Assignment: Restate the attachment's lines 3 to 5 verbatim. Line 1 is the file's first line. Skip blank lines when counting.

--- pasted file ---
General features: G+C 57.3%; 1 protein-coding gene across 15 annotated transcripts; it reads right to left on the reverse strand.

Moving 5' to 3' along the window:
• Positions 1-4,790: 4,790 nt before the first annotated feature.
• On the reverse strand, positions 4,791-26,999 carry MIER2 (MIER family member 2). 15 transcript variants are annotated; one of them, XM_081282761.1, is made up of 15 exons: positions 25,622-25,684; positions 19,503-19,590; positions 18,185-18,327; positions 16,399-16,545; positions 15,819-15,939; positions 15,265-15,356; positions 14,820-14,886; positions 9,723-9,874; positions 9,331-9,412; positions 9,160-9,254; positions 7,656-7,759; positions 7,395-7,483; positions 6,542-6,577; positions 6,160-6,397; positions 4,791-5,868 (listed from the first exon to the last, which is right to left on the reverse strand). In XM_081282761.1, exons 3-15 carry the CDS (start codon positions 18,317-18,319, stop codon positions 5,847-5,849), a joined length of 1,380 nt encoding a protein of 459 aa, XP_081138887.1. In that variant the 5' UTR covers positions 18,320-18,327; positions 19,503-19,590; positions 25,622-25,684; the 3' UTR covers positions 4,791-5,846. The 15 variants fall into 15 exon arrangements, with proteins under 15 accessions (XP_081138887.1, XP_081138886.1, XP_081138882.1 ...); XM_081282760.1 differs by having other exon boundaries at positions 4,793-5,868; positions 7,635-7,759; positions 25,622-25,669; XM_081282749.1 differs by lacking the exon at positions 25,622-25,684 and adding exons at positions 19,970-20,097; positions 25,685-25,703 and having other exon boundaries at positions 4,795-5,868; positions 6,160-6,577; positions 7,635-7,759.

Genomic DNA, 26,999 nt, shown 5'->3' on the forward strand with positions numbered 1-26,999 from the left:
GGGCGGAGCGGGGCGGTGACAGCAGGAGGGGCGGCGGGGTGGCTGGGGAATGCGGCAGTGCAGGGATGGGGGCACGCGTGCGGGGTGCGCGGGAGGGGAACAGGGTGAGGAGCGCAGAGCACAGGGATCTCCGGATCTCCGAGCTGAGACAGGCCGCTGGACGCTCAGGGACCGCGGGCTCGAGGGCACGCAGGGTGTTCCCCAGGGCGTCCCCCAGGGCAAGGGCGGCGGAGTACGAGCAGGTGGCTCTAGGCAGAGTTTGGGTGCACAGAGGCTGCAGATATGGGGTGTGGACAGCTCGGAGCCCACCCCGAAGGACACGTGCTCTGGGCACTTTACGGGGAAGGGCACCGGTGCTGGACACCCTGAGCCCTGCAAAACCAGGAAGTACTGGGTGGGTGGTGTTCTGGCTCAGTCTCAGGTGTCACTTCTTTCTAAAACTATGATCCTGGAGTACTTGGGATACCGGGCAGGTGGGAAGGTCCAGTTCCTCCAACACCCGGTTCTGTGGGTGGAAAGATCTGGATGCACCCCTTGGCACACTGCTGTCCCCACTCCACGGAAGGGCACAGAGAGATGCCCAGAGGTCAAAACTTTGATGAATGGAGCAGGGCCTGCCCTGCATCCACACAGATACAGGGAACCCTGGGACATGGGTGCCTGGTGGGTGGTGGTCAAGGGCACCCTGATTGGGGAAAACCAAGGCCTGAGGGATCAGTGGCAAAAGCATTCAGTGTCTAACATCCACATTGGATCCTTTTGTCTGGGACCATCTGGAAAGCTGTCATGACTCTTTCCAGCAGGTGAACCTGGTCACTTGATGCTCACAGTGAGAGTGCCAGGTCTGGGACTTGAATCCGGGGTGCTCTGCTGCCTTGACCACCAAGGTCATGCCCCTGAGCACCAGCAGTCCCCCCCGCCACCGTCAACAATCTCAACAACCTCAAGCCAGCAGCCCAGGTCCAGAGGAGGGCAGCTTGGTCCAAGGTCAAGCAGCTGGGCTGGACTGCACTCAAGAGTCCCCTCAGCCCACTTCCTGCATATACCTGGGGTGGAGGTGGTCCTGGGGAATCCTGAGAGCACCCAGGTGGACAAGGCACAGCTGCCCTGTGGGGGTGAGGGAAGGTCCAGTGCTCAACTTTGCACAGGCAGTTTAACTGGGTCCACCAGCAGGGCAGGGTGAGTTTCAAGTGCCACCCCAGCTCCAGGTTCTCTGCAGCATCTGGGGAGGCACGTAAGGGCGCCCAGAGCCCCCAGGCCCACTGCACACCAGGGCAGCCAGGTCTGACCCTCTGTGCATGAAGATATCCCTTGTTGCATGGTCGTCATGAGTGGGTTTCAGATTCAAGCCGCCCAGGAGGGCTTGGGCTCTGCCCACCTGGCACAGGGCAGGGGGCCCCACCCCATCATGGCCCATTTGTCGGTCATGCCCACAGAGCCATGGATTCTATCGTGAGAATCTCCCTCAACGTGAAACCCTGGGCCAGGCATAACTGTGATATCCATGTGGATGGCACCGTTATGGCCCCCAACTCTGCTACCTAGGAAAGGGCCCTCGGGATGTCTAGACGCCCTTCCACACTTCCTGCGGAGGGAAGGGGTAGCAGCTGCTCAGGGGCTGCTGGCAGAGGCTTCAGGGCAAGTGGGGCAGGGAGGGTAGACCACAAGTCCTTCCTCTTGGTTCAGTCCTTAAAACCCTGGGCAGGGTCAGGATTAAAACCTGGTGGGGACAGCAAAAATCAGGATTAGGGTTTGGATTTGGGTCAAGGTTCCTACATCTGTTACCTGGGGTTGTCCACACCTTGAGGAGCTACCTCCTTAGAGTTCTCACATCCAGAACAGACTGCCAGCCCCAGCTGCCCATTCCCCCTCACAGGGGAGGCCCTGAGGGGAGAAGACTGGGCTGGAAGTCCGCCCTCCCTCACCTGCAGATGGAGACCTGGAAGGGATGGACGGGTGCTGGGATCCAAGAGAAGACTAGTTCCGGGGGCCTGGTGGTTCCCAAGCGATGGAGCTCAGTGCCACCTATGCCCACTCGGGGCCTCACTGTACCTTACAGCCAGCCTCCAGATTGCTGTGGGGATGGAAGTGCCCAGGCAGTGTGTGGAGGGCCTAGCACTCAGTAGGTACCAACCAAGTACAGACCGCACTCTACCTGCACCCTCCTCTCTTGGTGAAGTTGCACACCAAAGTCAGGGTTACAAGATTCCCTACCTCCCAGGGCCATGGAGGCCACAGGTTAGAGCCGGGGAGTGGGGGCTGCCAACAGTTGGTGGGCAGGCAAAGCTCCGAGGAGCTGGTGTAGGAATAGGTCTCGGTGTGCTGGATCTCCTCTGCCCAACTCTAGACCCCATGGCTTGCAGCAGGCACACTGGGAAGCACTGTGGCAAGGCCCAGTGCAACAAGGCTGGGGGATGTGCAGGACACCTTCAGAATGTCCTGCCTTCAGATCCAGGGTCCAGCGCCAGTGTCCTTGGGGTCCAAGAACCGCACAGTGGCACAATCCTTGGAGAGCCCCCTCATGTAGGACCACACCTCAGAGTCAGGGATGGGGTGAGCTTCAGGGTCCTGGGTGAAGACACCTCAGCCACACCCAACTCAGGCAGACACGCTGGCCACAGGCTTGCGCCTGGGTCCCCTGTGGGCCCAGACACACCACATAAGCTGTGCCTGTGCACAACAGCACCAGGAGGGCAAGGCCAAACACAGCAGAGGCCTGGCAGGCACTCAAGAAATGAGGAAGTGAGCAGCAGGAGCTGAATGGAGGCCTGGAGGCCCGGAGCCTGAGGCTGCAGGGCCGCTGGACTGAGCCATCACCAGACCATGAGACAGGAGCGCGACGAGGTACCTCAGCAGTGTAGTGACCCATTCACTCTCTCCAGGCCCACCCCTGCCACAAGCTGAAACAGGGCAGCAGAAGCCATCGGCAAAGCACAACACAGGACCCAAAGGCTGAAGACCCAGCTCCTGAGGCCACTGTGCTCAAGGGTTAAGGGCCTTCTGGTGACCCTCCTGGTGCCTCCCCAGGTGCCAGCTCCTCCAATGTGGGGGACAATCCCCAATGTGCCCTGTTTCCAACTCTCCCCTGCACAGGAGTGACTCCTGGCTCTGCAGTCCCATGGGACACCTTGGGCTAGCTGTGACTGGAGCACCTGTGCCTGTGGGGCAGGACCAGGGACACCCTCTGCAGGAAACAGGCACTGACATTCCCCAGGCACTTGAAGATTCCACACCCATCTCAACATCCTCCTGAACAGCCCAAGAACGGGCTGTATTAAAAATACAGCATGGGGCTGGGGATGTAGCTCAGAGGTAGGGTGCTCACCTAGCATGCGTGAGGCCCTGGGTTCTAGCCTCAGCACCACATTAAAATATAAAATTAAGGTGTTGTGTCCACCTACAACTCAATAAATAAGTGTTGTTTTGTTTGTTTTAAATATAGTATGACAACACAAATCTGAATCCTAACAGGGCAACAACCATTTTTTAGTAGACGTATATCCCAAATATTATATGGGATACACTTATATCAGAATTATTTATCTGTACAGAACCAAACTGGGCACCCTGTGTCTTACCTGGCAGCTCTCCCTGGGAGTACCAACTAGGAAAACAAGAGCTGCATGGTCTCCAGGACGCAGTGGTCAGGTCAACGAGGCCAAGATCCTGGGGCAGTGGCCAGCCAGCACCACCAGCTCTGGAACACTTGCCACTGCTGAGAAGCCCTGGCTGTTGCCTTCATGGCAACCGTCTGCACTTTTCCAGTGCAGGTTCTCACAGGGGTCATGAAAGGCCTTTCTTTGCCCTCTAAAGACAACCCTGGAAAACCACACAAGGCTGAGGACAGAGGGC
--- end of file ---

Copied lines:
• Positions 1-4,790: 4,790 nt before the first annotated feature.
• On the reverse strand, positions 4,791-26,999 carry MIER2 (MIER family member 2). 15 transcript variants are annotated; one of them, XM_081282761.1, is made up of 15 exons: positions 25,622-25,684; positions 19,503-19,590; positions 18,185-18,327; positions 16,399-16,545; positions 15,819-15,939; positions 15,265-15,356; positions 14,820-14,886; positions 9,723-9,874; positions 9,331-9,412; positions 9,160-9,254; positions 7,656-7,759; positions 7,395-7,483; positions 6,542-6,577; positions 6,160-6,397; positions 4,791-5,868 (listed from the first exon to the last, which is right to left on the reverse strand). In XM_081282761.1, exons 3-15 carry the CDS (start codon positions 18,317-18,319, stop codon positions 5,847-5,849), a joined length of 1,380 nt encoding a protein of 459 aa, XP_081138887.1. In that variant the 5' UTR covers positions 18,320-18,327; positions 19,503-19,590; positions 25,622-25,684; the 3' UTR covers positions 4,791-5,846. The 15 variants fall into 15 exon arrangements, with proteins under 15 accessions (XP_081138887.1, XP_081138886.1, XP_081138882.1 ...); XM_081282760.1 differs by having other exon boundaries at positions 4,793-5,868; positions 7,635-7,759; positions 25,622-25,669; XM_081282749.1 differs by lacking the exon at positions 25,622-25,684 and adding exons at positions 19,970-20,097; positions 25,685-25,703 and having other exon boundaries at positions 4,795-5,868; positions 6,160-6,577; positions 7,635-7,759.

Genomic DNA, 26,999 nt, shown 5'->3' on the forward strand with positions numbered 1-26,999 from the left: